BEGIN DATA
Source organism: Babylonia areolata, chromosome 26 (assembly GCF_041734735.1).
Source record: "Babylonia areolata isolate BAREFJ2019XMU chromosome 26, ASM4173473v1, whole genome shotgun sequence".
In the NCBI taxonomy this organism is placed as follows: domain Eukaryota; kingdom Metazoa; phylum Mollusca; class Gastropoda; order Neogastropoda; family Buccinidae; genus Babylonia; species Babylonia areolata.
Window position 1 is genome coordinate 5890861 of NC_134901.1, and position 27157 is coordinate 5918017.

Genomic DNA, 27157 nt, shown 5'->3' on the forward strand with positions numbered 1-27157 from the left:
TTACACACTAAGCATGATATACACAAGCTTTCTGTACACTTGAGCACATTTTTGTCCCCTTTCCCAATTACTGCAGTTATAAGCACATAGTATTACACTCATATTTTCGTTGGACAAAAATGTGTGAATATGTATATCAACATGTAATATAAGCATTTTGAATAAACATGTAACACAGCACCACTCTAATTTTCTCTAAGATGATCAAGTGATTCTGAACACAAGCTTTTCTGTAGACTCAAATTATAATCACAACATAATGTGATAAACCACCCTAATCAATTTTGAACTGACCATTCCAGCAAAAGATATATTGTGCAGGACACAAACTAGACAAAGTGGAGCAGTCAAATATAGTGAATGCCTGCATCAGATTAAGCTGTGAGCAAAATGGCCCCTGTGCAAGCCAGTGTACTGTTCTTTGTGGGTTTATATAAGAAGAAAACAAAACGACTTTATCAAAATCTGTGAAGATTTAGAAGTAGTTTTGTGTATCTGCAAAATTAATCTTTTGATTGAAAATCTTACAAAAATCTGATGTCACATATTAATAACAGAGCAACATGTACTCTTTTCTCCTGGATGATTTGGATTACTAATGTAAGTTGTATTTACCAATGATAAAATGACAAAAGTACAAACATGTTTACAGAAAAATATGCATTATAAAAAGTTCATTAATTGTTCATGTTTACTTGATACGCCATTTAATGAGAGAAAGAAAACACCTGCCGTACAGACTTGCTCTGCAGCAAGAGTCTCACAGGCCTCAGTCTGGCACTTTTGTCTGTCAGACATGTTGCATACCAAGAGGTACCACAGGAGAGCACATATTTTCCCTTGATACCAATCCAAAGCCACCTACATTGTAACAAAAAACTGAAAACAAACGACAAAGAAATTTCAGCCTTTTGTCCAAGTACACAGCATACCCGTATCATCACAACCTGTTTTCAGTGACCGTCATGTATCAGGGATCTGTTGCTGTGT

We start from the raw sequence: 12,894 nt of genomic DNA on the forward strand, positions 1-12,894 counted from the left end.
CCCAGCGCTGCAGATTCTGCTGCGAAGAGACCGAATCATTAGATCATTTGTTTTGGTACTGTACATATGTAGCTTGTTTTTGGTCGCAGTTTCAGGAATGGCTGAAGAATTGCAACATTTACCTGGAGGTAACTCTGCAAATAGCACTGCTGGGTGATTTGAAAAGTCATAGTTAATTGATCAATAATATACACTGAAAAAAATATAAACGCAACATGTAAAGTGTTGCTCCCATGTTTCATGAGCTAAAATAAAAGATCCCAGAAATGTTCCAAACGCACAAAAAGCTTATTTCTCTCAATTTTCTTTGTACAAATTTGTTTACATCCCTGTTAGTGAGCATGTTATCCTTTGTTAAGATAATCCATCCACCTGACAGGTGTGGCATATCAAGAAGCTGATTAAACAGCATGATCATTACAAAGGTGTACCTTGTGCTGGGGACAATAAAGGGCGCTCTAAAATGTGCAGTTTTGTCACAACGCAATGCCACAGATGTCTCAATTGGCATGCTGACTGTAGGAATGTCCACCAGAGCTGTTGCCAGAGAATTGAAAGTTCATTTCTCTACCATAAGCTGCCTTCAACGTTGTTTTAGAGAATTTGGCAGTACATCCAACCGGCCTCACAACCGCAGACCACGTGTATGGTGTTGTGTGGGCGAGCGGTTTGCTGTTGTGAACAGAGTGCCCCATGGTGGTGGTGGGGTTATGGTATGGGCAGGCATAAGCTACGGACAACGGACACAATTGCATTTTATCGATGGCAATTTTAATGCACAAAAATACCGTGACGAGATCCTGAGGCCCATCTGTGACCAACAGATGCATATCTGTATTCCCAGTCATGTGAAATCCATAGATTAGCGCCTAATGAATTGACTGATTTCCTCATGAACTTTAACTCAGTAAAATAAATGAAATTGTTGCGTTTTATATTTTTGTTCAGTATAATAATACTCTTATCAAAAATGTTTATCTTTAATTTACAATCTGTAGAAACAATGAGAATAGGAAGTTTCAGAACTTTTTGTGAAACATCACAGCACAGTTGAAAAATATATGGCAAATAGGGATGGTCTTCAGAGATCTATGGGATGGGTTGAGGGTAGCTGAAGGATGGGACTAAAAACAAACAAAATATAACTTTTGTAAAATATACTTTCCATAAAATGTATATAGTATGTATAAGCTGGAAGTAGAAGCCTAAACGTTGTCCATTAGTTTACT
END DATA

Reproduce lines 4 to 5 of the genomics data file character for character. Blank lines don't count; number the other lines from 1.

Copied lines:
Window position 1 is genome coordinate 5890861 of NC_134901.1, and position 27157 is coordinate 5918017.

Genomic DNA, 27157 nt, shown 5'->3' on the forward strand with positions numbered 1-27157 from the left: